WAYNE Parnell’s return to the national one-day international team, and indeed to form, is something the Proteas can savour and nurture in their pursuit for International Cricket Council (ICC) silverware.
Like bandits at the top of the FBI’s most-wanted list, left-arm seamers come with a handsome reward. In six of the 11 editions of the quadrennial World Cup, left-arm seamers have been the top wicket takers, including the last two in Australia and India and the last one held in Britain in 1999.
With next year’s ICC Champions Trophy taking place in England, the Proteas’ fortunes have taken somewhat of a positive turn in the 50-over format.
Of course, Parnell alone will not win SA the trophy but it appears he has found the consistency that has eluded him in his 54-match ODI career.
He is also held in high regard by former Australian cricketer Geoff “Henry” Lawson, who once said: “Parnell is a very similar bowler to [Trent] Boult in many ways; in action and swing. From the outside looking in, it looks like he should be an outstanding bowler.”
What should double Parnell’s value is that he can swing a bat purposefully, something Australian left-arm paceman Mitchell Starc and New Zealand’s Boult cannot boast about.
“The massive thing for me was game time and playing consistently,” said Parnell. “Any cricketer can tell you, you can practice for hours in the nets but you can never replicate game time.
“Over the last 12 months, where I’ve been playing domestic cricket week in, week out and putting in good performances, I’ve gained confidence. Sport is all about confidence.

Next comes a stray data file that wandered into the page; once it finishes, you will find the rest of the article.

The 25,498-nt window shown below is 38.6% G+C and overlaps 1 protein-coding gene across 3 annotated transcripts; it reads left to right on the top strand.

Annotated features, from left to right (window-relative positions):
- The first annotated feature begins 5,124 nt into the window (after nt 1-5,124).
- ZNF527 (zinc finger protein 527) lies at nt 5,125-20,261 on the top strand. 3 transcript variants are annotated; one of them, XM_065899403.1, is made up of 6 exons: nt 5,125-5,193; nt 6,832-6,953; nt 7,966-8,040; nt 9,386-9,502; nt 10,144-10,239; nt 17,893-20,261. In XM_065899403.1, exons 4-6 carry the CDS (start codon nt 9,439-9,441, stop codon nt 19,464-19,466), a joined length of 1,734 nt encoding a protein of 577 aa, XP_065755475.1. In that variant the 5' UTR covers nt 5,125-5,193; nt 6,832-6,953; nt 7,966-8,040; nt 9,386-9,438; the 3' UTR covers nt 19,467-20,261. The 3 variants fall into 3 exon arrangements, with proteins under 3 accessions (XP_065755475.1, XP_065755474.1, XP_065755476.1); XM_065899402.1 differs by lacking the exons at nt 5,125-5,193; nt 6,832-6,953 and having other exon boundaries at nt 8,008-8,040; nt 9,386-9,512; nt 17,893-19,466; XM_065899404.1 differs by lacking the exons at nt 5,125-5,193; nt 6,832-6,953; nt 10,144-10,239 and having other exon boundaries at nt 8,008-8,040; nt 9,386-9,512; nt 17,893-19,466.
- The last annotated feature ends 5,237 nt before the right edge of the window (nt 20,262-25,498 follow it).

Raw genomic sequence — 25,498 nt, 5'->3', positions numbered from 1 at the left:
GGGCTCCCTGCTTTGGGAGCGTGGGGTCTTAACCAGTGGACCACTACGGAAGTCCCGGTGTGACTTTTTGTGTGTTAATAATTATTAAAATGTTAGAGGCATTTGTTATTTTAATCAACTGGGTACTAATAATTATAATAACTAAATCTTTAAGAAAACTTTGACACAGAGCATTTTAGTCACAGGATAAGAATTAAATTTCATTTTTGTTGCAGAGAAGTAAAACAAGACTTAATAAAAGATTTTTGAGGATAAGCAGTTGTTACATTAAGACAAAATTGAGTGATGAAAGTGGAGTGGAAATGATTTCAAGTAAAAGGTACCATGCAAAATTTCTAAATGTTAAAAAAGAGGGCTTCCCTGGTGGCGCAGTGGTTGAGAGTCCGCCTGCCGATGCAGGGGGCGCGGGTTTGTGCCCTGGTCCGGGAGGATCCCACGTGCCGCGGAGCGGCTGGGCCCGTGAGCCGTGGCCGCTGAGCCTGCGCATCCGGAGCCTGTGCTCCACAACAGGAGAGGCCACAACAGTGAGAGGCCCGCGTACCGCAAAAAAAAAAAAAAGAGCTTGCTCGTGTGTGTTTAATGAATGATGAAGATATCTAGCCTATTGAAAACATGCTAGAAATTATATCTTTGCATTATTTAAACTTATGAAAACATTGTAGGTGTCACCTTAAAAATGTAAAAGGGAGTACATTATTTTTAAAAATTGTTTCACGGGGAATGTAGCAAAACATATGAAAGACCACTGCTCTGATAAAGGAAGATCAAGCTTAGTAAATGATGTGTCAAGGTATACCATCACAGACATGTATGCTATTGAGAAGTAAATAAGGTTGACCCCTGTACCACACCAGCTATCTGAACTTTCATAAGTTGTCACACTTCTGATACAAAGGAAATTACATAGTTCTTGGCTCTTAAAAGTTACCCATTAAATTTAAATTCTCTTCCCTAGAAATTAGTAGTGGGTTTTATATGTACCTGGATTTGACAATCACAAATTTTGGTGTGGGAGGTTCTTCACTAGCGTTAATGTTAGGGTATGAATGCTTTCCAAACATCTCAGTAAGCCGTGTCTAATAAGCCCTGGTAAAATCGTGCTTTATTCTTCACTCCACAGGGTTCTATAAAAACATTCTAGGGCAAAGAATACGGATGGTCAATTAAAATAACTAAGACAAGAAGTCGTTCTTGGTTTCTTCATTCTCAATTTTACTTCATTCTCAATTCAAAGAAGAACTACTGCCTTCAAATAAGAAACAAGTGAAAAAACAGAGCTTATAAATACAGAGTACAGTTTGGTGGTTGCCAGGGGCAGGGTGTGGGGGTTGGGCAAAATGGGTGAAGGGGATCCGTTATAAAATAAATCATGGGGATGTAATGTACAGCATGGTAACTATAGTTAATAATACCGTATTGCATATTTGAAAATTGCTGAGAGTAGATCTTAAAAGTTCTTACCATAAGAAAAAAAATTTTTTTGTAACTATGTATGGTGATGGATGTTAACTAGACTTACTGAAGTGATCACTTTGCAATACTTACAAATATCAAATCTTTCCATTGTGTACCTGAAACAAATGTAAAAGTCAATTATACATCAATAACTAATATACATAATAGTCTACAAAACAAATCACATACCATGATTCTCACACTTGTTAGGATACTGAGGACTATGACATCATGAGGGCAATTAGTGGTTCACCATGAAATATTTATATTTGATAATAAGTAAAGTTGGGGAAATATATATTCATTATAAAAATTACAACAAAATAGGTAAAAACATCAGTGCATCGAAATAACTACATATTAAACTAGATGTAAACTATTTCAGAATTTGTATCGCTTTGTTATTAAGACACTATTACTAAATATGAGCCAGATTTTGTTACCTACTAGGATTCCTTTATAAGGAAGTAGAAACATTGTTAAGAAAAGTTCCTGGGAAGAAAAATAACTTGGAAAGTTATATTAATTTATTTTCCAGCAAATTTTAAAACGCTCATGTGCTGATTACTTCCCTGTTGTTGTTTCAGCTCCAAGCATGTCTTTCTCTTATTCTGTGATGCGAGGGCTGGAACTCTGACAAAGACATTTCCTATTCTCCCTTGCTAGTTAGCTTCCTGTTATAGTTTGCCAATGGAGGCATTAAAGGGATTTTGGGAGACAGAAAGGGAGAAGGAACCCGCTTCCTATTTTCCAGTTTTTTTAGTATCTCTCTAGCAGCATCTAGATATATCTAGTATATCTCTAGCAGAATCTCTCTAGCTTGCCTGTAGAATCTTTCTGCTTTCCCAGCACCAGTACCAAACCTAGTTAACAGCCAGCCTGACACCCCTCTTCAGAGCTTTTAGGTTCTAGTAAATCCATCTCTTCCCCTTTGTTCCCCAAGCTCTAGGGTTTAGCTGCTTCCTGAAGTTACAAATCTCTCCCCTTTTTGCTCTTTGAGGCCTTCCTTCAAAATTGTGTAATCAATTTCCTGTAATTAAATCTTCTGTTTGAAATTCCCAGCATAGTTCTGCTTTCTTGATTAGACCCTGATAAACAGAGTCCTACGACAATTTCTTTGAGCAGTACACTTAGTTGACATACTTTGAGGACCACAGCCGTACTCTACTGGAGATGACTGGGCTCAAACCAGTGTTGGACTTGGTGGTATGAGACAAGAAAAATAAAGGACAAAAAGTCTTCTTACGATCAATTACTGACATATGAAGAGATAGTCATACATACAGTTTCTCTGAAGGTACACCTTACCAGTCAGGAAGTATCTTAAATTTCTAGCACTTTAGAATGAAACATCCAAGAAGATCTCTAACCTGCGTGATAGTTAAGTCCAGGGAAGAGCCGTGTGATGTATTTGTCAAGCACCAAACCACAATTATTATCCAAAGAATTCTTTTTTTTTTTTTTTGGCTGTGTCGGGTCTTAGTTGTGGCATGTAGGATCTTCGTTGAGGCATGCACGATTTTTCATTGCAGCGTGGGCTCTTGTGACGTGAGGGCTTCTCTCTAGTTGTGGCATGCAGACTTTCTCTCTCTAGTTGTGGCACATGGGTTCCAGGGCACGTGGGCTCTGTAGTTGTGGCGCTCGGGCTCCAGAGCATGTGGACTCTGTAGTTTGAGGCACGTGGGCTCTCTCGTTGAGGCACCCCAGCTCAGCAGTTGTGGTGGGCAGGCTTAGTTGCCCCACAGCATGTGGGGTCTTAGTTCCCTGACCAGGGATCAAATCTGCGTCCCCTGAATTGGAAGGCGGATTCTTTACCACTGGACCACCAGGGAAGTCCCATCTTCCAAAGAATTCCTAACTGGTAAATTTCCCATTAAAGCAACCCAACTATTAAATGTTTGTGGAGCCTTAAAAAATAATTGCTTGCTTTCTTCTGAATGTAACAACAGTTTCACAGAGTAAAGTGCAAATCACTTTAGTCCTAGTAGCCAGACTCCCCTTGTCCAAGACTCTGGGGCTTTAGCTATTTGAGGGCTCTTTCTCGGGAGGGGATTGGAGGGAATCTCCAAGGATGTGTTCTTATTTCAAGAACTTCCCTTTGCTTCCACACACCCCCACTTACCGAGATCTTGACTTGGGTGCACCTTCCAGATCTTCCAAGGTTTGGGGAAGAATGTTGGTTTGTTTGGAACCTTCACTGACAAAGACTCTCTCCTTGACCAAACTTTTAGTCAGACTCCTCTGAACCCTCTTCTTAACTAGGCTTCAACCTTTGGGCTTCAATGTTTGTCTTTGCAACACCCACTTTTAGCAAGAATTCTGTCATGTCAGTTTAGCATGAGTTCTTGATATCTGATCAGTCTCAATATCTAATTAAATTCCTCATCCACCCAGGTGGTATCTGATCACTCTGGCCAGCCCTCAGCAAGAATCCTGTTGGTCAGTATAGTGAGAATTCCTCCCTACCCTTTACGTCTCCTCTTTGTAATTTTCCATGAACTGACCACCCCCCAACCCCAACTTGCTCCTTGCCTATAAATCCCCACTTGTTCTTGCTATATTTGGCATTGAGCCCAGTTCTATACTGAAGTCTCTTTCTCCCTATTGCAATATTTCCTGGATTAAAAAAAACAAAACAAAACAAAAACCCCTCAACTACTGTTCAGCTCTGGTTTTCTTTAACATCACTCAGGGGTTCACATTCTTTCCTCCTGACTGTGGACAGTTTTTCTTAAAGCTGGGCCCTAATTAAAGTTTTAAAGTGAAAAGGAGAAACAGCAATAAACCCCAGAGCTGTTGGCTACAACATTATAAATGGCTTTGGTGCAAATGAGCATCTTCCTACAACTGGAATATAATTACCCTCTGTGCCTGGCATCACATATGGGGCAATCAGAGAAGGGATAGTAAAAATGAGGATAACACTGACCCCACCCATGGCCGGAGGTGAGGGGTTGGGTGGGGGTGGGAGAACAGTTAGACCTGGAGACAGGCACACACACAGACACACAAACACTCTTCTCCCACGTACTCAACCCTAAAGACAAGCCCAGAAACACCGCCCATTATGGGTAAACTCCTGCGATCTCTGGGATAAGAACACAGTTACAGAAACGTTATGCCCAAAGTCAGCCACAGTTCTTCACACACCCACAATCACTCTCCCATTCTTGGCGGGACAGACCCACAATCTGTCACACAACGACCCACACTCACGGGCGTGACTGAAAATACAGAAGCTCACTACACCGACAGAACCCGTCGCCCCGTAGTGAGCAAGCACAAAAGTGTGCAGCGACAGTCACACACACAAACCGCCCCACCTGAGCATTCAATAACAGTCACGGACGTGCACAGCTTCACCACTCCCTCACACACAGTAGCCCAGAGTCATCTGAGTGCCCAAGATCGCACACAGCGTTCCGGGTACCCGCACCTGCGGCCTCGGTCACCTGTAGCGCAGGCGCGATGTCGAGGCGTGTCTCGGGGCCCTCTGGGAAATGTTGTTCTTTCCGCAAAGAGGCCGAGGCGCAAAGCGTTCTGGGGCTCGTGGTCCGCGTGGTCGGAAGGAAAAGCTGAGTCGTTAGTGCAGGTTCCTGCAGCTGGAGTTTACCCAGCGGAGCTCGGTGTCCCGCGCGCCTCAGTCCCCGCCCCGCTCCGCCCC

“Everyone has their own opinion on how I should play my cricket but it’s about fitting into the setup, firstly as part of the bowling unit. Playing matches, though, is key for any cricketer.”
The tenuous squad Australia brought to these shores cannot disguise that Parnell has found his range in a Proteas jumper, seven years after his ODI debut against the Aussies in Perth.
At the Wanderers he was the pick of the South African attack with figures of 3/40, as the hosts humiliated Australia with a 142-run defeat.
Bowling George Bailey also felt particularly satisfying because he set a plan and followed through with it maturely.
“It’s always nice to come out and correct your mistakes in the match following an average game. It’s really pleasing,” said Parnell.
“Cricket is a funny game; you’re a hero today and tomorrow you’re the villain. It’s just about trying to tick boxes and trying to do the right things more often than not — that’s what makes people more successful,” he said.
“I tried to bowl a little shorter at the Wanderers because I felt I was a little too full in Centurion. The angle when you’re coming around the wicket and the extra bounce that you get inland was something I identified as something that could work for me.
“I was pleased that I executed it in the manner me and the bowling coach Charl Langeveldt had planned.
“But it’s going to be completely different in Durban.”
The Proteas can wrap up the five-match series at Kingsmead on Wednesday and could push for an unprecedented whitewash thereafter. The tools are all there, and rising kingpin Andile Phehlukwayo will play on his home turf.
“Coming into the ODI arena against Australia presents a nice challenge but he’s got a big future ,” Parnell said.